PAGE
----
Look at the saints. Their love transports them, make them suffer, sets them on fire; it is a fire that consumes them, uses up their strength, and ends by giving them death. A blessed death, indeed! But if we do not all of us go that far, we can at least love our Lord passionately, and allow ourselves to be dominated by His love. Is there not anyone in the world that you love? Mothers, do you not love your children passionately? Wives, do you not love your husbands passionately? Children, is there room in your heart for anyone other than your parents? Well, transfer this love to our Lord. There are not two loves; there is only one. Our Lord does not ask you to have two hearts, one for him and one for those you love here below. Mothers, love our Eucharistic Lord with a mother's love. Love Him as your son. Wives, love Him as your husband. Children, love Him as your Father. There is only one faculty of love in us, although it is drawn towards diverse objects for diverse reasons.
There are certain people who love madly their parents or friends but do not know how to love God. But what we do for a creature is what we must do for God; with the difference, however, that we must love the Good God beyond all measure, and love Him always more and more. A soul that loves in that manner has only one power, one life: our Lord in the Most Blessed Sacrament. He is there! ... The soul lives under the influence of that thought. He is there! ... And there results an exchange of love, a fellowship of life. Ah! Why do we not actualize our love?
We go back more than eighteen centuries to seek for examples of virtue in the mortal life of our Lord. But our Lord could say to us: "You have loved Me on Calvary because there I washed away your sins. You have loved Me in the Crib because there I was meek and lovable. Why then do you not love Me in the Blessed Sacrament where I am always with you? You have only to come. I am there, alongside of you." Ah! Our sins are not so much what we should fear being reproached with at the Last Judgment: they are pardoned forever. But our Lord will reproach us our little love for Him. "You loved Me less than creatures. You did not seek the happiness of your life in Me. You loved Me enough not to offend Me mortally, but not enough to live of Me!" But we may say: "Are we then obliged to love to that extent?"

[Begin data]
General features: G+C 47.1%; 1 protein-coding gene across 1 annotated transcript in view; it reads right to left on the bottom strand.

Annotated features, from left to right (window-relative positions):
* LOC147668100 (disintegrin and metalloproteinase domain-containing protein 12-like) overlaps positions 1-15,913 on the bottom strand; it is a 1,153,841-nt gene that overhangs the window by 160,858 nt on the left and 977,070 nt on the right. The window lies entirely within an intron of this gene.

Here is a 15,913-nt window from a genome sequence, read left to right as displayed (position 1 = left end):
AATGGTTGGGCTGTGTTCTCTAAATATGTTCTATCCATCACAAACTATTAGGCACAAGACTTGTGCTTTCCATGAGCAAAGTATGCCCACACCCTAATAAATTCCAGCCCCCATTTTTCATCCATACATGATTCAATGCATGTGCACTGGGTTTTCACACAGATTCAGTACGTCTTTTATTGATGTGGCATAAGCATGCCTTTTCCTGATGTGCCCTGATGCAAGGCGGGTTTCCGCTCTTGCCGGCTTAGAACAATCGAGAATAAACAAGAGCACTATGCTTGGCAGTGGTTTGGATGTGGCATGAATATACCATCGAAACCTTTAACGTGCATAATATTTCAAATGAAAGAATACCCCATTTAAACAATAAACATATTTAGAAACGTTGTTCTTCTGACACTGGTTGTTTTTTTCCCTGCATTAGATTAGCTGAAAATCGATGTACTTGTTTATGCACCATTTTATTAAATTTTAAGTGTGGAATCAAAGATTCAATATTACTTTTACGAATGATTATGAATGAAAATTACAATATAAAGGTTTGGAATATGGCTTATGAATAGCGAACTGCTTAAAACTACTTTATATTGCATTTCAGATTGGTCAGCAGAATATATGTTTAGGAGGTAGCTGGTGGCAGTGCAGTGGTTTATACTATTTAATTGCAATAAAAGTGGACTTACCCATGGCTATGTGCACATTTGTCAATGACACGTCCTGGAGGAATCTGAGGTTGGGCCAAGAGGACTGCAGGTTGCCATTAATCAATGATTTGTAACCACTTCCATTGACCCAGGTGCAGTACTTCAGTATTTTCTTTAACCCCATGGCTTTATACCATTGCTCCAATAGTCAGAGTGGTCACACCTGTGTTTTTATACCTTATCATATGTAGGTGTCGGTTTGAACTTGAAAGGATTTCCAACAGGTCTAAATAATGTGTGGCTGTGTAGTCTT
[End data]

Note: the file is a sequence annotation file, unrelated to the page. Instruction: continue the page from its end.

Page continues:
I am fully aware that there is no written precept to love that much; there is no need for one. Nothing commands it; but everything proclaims it; that law of love is written in our hearts. Yes, what frightens me is the fact that Christians will gladly and seriously think of all other mysteries and be devoted to some saint; but they will do nothing for our Lord in the Most Blessed Sacrament. But why this state of things? Because we cannot consider the Most Blessed Sacrament attentively without concluding: "I must love Him, and come to visit Him. I must not leave Him alone; He loves me too much." In the case of other mysteries, every-thing is far away; it is past history and does not so easily get a hold on the heart; we do little besides admiring them. But with the Eucharist, we must give ourselves; we must abide and live in our Lord! The Eucharist is the noblest aspiration of our heart. Let us therefore love it passionately! Some say: "But all this is exaggeration!" Love is nothing but exaggeration; to exaggerate is to go beyond the strict requirements of the law. Love must exaggerate. Is not the love our Lord shows us by remaining with us without honor and without servants an exaggerated love?
He does not love who intends limiting himself to his strict duties. We love only when we feel the passion of love within us. If you love the Eucharist passionately, you will habitually have our sacramental Lord in mind; you will find happiness at His feet; and you will be constantly seeking His good pleasure. Come! Let us be all taken up with our Lord! Let us love Him a little for His own sake. Let us forget ourselves and give ourselves to this good Savior! Let us sacrifice ourselves a bit! Look at the candles and the sanctuary lamp, which burn without leaving any trace, without reserving anything for themselves. Why should we not be for our Lord's sake a holocaust of which nothing would be left? No! Let us live our own life no longer; let Jesus' Host alone live in us. He loves us so much!
From "The Real Presence" by St. Peter Julian Eymard.
Provided courtesy of: Eternal Word Television Network